This is an article dated July 2011 on the blog by Gordon Lyew:
According to his blog, Mr. Lyew describes himself as the following:
I am a avid member of the Labour Party, and Cooperative party member, Anti Racist Campaigner and a Former Trade Unionist my name has been linked with the fight for civil rights, justice from racism, oppression, and to combat hate crimes. I have made remarkable contributions using my trade union status to ensure and promote free speech with effective strategies to instigate positive change within a number of fundamental institutions. Due to my involvement within the Black and Ethnic Minority communities, I gained first hand knowledge of the needs and shortcomings of many current fundamental infrastructures. I am committed to the regeneration of all communities. I will be offering a consultancy to a number of organisations locally, nationally, regionally, in due course. I have in the past been requested to attend various events like The TUC, Trade Unions Conferences to do workshops on Campaign Against Racism, racial discrimination, xenophobia and other related intolerances i.e. hate crimes.
If Mr. Lyew was ever presented with a serious role in representing Chinese in Britain/ British Chinese/ Chinese Britons/ British Born Chinese, and his principles reflect any of the points that this article talks about, it would be a consideration to support him, as he actually seems to know what he is talking about.
Unfortunately his email contact was not found on a google search, but if anyone cares to research,it may be worth contacting him via email to see what imminent plans he has on implementing change in the British Chinese Community.
' One of the greatest flaws of research into the UK Chinese community was its failure to recognise it as a heterogeneous group. In 1996, the official census reported that of the 156,938 Chinese residing inBritain, 34% born in Hong Kong, 28% were born in theUKand 13% were fromSingaporeorMalaysia(Cheng, 1996: pp.170). In fact, a significant problem in the issue of unity within the British Chinese was its differences, whether of language, ethnicity or class. Historically, instead of forming groups with Chinese already residing inBritain, the evidence suggests that rarely would those of different origins gather together. Indeed, this segregation was made clear when the Hong Kong immigrants first began to arrive in the 50s, and very little contact was made between them and the Mainland Chinese already resident, “Intra-ethnic divisions were everywhere rife because of the diversity of the Chinese population in Britain” (Benton and Gomez, 2008: pp.18). More recently, thousands of mainland Chinese entered the UK and discovered that they could not communicate verbally with the Cantonese Hong Kong immigrants. There were parents arriving with their children only to discover that in all the Chinese schools available pupils were only taught in Cantonese (Chan et al., 2007a: pp.521).'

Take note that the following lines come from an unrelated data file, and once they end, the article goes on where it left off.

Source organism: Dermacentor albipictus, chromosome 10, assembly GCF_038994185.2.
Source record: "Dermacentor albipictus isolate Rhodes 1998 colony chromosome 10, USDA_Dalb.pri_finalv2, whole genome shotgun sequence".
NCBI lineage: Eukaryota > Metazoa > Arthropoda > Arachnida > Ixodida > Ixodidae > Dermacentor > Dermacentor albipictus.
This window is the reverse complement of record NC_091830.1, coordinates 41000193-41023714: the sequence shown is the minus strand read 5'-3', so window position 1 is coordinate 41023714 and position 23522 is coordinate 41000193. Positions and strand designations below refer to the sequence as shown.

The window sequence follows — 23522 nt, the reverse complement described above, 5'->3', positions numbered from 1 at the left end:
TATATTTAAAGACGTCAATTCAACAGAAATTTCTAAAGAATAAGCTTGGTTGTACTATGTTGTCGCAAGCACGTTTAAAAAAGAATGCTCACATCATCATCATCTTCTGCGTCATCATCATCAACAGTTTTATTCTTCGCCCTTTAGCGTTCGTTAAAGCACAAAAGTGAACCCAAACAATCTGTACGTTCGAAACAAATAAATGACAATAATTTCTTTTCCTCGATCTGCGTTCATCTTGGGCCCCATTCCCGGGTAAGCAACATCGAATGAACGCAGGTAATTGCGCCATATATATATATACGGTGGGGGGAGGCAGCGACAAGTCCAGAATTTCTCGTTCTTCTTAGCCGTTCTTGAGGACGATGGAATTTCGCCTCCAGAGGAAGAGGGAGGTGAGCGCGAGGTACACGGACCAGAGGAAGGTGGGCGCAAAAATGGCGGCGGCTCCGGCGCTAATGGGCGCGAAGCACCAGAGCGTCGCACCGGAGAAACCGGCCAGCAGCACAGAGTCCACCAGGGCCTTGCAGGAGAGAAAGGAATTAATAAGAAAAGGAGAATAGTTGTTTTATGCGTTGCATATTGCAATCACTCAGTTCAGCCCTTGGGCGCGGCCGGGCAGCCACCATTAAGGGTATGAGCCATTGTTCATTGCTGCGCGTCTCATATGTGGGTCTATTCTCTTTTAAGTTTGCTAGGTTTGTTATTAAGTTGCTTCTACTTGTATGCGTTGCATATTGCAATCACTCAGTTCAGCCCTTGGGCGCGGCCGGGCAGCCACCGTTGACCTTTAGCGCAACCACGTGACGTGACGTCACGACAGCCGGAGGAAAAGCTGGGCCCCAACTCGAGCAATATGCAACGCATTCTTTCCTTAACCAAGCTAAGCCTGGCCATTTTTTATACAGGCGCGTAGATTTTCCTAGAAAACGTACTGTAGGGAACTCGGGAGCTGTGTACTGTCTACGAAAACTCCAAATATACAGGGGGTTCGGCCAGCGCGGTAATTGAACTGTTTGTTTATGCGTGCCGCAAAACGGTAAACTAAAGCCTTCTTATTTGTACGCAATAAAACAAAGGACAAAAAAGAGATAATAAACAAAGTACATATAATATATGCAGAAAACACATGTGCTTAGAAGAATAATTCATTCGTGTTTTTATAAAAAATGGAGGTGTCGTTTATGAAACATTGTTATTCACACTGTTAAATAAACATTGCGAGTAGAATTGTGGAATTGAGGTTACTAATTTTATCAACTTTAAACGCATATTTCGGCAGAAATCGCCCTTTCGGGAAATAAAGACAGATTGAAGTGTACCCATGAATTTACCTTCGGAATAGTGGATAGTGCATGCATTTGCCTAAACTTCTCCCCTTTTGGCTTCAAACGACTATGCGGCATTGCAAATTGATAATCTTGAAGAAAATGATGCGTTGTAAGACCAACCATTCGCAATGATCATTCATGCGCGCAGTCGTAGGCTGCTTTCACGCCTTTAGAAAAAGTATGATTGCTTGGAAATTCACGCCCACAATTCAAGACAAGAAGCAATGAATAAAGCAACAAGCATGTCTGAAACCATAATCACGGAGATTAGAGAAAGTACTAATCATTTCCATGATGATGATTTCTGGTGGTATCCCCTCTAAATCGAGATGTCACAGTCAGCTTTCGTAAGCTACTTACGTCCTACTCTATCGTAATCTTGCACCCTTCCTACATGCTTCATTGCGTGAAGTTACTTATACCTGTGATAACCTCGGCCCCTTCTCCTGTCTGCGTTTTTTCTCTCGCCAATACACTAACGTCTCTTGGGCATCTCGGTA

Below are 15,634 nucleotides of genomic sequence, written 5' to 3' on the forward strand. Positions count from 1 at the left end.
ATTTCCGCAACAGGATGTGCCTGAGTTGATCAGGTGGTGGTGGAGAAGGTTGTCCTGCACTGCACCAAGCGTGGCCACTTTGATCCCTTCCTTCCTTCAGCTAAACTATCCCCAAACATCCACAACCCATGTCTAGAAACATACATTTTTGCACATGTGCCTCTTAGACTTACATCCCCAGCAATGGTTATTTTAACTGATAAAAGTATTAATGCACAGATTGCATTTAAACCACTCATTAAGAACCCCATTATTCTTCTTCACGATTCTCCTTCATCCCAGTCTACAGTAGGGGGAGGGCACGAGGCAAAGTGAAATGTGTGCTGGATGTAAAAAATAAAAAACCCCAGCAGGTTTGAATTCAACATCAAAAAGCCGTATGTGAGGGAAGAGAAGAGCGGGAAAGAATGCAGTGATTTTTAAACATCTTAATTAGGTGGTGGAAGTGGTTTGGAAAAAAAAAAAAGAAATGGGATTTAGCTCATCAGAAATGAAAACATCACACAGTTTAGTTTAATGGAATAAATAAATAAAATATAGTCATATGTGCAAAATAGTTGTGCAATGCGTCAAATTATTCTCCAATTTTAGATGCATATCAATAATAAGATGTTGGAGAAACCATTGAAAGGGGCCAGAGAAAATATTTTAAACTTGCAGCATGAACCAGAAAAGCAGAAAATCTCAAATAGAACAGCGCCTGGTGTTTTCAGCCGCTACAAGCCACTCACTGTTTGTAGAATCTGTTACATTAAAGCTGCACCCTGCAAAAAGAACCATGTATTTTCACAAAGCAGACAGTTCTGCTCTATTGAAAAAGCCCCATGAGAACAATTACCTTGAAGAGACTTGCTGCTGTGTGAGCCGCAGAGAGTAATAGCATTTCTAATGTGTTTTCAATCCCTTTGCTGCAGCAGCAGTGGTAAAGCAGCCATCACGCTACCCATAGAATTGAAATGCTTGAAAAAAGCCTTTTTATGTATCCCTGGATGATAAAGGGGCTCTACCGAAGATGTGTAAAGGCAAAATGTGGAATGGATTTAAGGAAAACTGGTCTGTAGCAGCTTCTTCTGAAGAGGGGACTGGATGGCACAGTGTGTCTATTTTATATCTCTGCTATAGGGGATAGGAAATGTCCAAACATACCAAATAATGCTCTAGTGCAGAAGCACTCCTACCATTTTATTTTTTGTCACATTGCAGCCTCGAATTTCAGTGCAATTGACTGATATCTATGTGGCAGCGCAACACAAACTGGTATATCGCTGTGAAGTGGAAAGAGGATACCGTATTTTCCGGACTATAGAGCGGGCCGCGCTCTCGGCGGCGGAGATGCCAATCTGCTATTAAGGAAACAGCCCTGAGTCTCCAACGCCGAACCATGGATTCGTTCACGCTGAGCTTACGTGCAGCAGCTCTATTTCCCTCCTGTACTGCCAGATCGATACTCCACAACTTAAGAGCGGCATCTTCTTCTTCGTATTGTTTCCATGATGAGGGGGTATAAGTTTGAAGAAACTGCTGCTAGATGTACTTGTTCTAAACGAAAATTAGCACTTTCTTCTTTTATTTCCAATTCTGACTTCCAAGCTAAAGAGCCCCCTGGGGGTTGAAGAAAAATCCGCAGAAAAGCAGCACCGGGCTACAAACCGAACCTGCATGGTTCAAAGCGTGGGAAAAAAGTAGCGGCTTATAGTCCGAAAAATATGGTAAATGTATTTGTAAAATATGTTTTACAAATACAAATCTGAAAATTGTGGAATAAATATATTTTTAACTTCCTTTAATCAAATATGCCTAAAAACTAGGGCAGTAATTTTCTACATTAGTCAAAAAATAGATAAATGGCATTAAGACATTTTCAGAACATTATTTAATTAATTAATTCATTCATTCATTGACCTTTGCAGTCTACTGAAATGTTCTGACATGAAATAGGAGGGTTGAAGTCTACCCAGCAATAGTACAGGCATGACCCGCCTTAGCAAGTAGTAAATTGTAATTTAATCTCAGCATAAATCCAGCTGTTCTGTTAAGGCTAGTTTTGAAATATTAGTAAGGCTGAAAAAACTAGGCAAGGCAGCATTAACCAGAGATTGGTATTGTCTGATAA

'The Chinese community is still not as unified as it could be, and although some interviewees rejected the desire for unity, it has meant that the Chinese are easily ignored by the Government and political parties. However, there is evidence amongst the politicians I have spoken to that they are trying to change these circumstances. Dr Kegang Wu recently set up the Liverpool Chinese Association which encouraged all Chinese of any language, any ethnicity and any political affiliation to enter and discuss matters and issues which affect them. Interviewing the Chairs of Chinese for Labour, Chinese Conservatives and Chinese Liberal Democrats, it was clear that they were determined to open politics up to the Chinese community and would often work together to organise forums to discuss British politics. These forms of venture will help assemble groups that the Government are forced to listen to. It will help turn the Chinese from a voiceless community as it has so often been described, into a powerful group. Many emphasised the need for the Government to provide information and services that will elicit interest from the Chinese. The Government’s “lack of trying to engage the community” as one interviewee described it, is extremely detrimental to the concept of a multi-cultural democratic Britain. There is a necessity for strong links between the Government and the Chinese community which will assist communication and overall integration. As part of this cooperation, the racism which even today is prevalent must be more thoroughly investigated and Chinese victims encouraged to report the crimes. It is unacceptable that such a high level of racial abuse is still present in today’s society and the Chinese will only become voting British citizens if they feel they are part of mainstream society.'
Full article here: http://gordonlyew.wordpress.com/2011/07/06/the-future-of-british-politics-and-chinese-community/